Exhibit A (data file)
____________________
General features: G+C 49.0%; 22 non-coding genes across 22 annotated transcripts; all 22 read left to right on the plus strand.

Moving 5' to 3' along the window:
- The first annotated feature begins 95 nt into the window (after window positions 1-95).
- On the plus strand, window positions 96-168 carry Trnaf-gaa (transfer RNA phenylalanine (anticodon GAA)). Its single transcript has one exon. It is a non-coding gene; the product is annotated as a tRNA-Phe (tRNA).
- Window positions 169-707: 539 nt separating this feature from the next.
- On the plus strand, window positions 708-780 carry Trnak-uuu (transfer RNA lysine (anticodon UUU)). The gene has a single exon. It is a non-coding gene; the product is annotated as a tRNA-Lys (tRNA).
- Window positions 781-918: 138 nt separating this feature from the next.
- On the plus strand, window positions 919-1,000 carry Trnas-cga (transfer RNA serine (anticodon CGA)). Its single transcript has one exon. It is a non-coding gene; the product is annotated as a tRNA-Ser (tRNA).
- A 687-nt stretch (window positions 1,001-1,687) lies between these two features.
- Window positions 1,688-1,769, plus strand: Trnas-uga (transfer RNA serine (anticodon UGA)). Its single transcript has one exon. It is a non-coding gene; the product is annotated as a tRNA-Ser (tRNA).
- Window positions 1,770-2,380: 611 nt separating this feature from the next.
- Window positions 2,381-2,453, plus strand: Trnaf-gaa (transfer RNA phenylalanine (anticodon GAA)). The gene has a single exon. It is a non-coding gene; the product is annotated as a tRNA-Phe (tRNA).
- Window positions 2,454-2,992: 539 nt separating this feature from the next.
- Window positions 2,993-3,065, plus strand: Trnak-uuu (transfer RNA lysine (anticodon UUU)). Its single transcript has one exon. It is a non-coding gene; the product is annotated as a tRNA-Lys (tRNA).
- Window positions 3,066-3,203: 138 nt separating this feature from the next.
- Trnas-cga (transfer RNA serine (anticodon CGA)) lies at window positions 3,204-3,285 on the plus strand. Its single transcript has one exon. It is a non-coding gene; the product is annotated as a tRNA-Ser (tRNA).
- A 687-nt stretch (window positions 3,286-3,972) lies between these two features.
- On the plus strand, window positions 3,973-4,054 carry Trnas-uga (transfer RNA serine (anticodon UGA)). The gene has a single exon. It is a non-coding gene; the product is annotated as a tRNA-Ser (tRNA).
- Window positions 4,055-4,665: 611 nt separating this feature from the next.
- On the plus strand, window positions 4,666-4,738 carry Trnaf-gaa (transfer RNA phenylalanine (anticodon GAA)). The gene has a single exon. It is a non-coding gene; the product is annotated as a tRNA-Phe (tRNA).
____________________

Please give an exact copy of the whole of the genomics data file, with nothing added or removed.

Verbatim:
General features: G+C 49.0%; 22 non-coding genes across 22 annotated transcripts; all 22 read left to right on the plus strand.

Moving 5' to 3' along the window:
- The first annotated feature begins 95 nt into the window (after window positions 1-95).
- On the plus strand, window positions 96-168 carry Trnaf-gaa (transfer RNA phenylalanine (anticodon GAA)). Its single transcript has one exon. It is a non-coding gene; the product is annotated as a tRNA-Phe (tRNA).
- Window positions 169-707: 539 nt separating this feature from the next.
- On the plus strand, window positions 708-780 carry Trnak-uuu (transfer RNA lysine (anticodon UUU)). The gene has a single exon. It is a non-coding gene; the product is annotated as a tRNA-Lys (tRNA).
- Window positions 781-918: 138 nt separating this feature from the next.
- On the plus strand, window positions 919-1,000 carry Trnas-cga (transfer RNA serine (anticodon CGA)). Its single transcript has one exon. It is a non-coding gene; the product is annotated as a tRNA-Ser (tRNA).
- A 687-nt stretch (window positions 1,001-1,687) lies between these two features.
- Window positions 1,688-1,769, plus strand: Trnas-uga (transfer RNA serine (anticodon UGA)). Its single transcript has one exon. It is a non-coding gene; the product is annotated as a tRNA-Ser (tRNA).
- Window positions 1,770-2,380: 611 nt separating this feature from the next.
- Window positions 2,381-2,453, plus strand: Trnaf-gaa (transfer RNA phenylalanine (anticodon GAA)). The gene has a single exon. It is a non-coding gene; the product is annotated as a tRNA-Phe (tRNA).
- Window positions 2,454-2,992: 539 nt separating this feature from the next.
- Window positions 2,993-3,065, plus strand: Trnak-uuu (transfer RNA lysine (anticodon UUU)). Its single transcript has one exon. It is a non-coding gene; the product is annotated as a tRNA-Lys (tRNA).
- Window positions 3,066-3,203: 138 nt separating this feature from the next.
- Trnas-cga (transfer RNA serine (anticodon CGA)) lies at window positions 3,204-3,285 on the plus strand. Its single transcript has one exon. It is a non-coding gene; the product is annotated as a tRNA-Ser (tRNA).
- A 687-nt stretch (window positions 3,286-3,972) lies between these two features.
- On the plus strand, window positions 3,973-4,054 carry Trnas-uga (transfer RNA serine (anticodon UGA)). The gene has a single exon. It is a non-coding gene; the product is annotated as a tRNA-Ser (tRNA).
- Window positions 4,055-4,665: 611 nt separating this feature from the next.
- On the plus strand, window positions 4,666-4,738 carry Trnaf-gaa (transfer RNA phenylalanine (anticodon GAA)). The gene has a single exon. It is a non-coding gene; the product is annotated as a tRNA-Phe (tRNA).